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IMMEDIATE RELEASE

Release No: 271-98
May 29, 1998

NAVY COMMISSIONS DOCK LANDING SHIP PEARL HARBOR (LSD 52)

The Navy will commission its newest Dock Landing Ship Pearl Harbor (LSD 52) on Saturday, May 30, 1998, during an 11 a.m. (PDT) ceremony at Naval Air Station North Island in San Diego, Calif.

Pearl Harbor honors Naval Base Pearl Harbor on the island of Oahu, Hawaii, and the men and women who fought so valiantly in response to the surprise attack by Japanese forces Dec. 7, 1941. "Remember Pearl Harbor" became a rallying cry for the nation during World War II.

Pearl Harbor is the Navy's 4th Harpers Ferry class dock landing ship, which is a "cargo variant" configuration of the Whidbey Island class, therefore providing additional space for Marine Corps equipment. Ships of this class are vital to the U.S. Navy's strategic doctrine of forward presence and rapid deployment of troops and heavy equipment to remote and distant shores, "Forward... From the Sea." Pearl Harbor's mission is to transport Marines with their associated combat equipment, and launch pre-loaded assault landing craft and helicopters during amphibious operations against hostile shores.

Pearl Harbor carries Landing Craft Air Cushion (LCAC) vehicles, which are assault landing craft capable of exceeding 40 knots while carrying a 60-ton payload. Dock landing ships and LCAC were successfully used in the rapid deployment of troops and equipment to Somalia in Operation "Restore Hope."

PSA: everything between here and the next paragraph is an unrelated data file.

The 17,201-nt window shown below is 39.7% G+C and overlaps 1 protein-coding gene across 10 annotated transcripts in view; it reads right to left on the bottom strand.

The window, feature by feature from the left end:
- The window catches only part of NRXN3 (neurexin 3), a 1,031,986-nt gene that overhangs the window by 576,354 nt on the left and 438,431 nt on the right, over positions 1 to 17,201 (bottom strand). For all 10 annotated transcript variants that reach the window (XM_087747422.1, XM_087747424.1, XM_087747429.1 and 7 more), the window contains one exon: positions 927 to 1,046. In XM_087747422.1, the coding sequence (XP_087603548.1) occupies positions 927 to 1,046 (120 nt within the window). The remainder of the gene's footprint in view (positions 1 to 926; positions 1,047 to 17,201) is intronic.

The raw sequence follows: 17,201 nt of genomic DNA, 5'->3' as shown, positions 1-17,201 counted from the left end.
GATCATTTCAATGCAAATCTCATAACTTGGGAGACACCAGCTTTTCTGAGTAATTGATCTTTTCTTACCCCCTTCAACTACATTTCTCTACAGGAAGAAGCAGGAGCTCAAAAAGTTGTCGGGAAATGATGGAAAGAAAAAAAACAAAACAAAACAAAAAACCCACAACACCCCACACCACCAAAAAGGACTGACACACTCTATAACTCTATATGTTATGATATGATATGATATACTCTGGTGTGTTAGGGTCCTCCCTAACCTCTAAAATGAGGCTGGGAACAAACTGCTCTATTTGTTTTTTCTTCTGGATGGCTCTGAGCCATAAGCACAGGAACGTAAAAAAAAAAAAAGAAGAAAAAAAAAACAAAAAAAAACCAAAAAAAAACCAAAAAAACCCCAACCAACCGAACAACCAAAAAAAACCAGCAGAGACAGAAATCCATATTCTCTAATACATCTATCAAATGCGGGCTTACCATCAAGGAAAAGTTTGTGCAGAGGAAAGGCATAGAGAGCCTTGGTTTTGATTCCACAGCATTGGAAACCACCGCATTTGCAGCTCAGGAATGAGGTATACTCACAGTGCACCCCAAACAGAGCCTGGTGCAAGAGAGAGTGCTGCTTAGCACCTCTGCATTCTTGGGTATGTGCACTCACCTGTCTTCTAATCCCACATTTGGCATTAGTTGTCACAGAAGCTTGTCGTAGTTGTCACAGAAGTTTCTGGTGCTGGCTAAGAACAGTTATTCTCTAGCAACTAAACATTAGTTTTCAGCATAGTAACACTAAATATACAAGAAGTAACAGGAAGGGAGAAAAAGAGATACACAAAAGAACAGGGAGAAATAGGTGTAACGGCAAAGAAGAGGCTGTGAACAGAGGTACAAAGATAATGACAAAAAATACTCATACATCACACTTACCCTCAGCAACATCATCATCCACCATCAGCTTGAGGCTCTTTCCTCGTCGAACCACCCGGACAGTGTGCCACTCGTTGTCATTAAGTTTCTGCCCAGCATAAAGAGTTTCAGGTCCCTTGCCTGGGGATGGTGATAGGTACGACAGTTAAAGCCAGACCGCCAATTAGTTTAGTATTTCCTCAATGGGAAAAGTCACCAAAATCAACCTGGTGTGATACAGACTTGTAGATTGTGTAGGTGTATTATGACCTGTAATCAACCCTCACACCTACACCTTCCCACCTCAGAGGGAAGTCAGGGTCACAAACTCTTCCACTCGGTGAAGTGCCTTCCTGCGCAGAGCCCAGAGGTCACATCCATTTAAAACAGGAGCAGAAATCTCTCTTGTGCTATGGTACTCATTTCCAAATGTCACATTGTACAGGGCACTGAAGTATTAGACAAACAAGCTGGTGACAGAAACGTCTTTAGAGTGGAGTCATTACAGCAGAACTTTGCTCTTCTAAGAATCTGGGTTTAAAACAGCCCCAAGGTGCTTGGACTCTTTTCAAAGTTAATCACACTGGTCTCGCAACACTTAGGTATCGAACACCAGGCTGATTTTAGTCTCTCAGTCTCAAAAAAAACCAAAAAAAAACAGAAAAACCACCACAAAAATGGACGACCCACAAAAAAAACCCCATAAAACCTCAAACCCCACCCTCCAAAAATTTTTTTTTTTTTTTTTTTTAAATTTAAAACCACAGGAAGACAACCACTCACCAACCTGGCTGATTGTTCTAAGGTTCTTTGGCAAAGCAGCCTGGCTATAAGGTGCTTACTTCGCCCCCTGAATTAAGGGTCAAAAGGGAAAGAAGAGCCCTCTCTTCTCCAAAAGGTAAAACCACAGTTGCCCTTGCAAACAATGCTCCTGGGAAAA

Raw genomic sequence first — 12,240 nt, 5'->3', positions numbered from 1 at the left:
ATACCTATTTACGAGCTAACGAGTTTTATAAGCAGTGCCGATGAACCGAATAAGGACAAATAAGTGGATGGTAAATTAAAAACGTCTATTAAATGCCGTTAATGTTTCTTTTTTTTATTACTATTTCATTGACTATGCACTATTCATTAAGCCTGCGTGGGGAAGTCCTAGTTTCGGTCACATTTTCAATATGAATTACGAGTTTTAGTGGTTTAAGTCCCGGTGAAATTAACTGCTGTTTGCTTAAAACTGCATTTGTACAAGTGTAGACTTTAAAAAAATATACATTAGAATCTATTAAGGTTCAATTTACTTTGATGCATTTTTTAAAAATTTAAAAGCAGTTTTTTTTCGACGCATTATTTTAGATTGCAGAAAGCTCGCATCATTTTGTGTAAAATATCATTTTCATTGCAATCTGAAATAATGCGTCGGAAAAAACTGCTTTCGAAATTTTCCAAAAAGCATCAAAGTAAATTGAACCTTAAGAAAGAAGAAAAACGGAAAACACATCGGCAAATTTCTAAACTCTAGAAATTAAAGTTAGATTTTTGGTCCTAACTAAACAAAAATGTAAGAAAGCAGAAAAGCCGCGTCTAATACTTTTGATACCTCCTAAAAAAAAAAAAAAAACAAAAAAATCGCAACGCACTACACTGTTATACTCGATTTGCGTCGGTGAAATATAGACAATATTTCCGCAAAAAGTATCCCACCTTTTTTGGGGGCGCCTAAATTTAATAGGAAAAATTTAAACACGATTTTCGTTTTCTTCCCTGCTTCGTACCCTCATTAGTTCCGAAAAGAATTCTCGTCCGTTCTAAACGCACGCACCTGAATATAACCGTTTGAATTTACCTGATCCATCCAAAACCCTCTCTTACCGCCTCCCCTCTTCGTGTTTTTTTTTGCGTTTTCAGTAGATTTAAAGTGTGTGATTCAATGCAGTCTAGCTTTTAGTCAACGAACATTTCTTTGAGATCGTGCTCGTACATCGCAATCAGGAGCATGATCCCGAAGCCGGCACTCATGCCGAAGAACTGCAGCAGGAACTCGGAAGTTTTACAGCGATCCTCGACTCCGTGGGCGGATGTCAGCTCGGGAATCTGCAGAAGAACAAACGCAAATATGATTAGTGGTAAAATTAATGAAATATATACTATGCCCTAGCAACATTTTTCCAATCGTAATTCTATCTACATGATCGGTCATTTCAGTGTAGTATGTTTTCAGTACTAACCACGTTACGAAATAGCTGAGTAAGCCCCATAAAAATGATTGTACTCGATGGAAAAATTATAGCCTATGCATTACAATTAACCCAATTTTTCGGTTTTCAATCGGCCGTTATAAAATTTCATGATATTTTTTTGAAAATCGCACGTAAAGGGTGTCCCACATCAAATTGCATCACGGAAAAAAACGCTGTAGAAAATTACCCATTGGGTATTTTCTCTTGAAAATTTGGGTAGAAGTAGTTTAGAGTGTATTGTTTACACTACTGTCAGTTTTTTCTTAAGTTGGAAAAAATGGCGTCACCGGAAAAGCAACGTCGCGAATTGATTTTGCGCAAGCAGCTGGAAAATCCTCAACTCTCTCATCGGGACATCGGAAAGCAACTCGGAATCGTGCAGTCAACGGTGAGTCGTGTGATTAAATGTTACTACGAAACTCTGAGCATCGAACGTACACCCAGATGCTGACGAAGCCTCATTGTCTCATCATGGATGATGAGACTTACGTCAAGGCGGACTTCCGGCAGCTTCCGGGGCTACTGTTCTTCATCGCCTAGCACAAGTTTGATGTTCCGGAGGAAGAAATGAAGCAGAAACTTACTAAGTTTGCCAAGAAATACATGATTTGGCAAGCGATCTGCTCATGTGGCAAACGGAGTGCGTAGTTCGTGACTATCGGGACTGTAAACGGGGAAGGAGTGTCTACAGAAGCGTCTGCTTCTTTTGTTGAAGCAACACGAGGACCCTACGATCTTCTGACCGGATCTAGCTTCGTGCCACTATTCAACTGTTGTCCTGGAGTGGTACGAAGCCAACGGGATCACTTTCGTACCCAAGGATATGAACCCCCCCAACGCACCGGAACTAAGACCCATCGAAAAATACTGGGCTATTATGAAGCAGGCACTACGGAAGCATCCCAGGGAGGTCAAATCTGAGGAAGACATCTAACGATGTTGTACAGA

Sen. Daniel K. Inouye of Hawaii will be the ceremony's principal speaker. Mrs. Beverly A. Young, wife of Rep. Bill Young of Florida, will serve as ship's sponsor. In the time-honored Navy tradition, Young will give the order to "man our ship and bring her to life!"

Cmdr. James J. Bird, USN, a native of Scituate, Mass., is the commanding officer of Pearl Harbor. With a crew capacity of 419 officers and enlisted and equipped to carry 504 Marine troops, Pearl Harbor will join the U.S. Pacific Fleet and will be homeported in San Diego, Calif. The ship is 609 feet in length, has a beam of 84 feet, displaces approximately 17,000 tons when fully loaded, is powered by four medium speed diesel engines, and is capable of speeds in excess of 20 knots.

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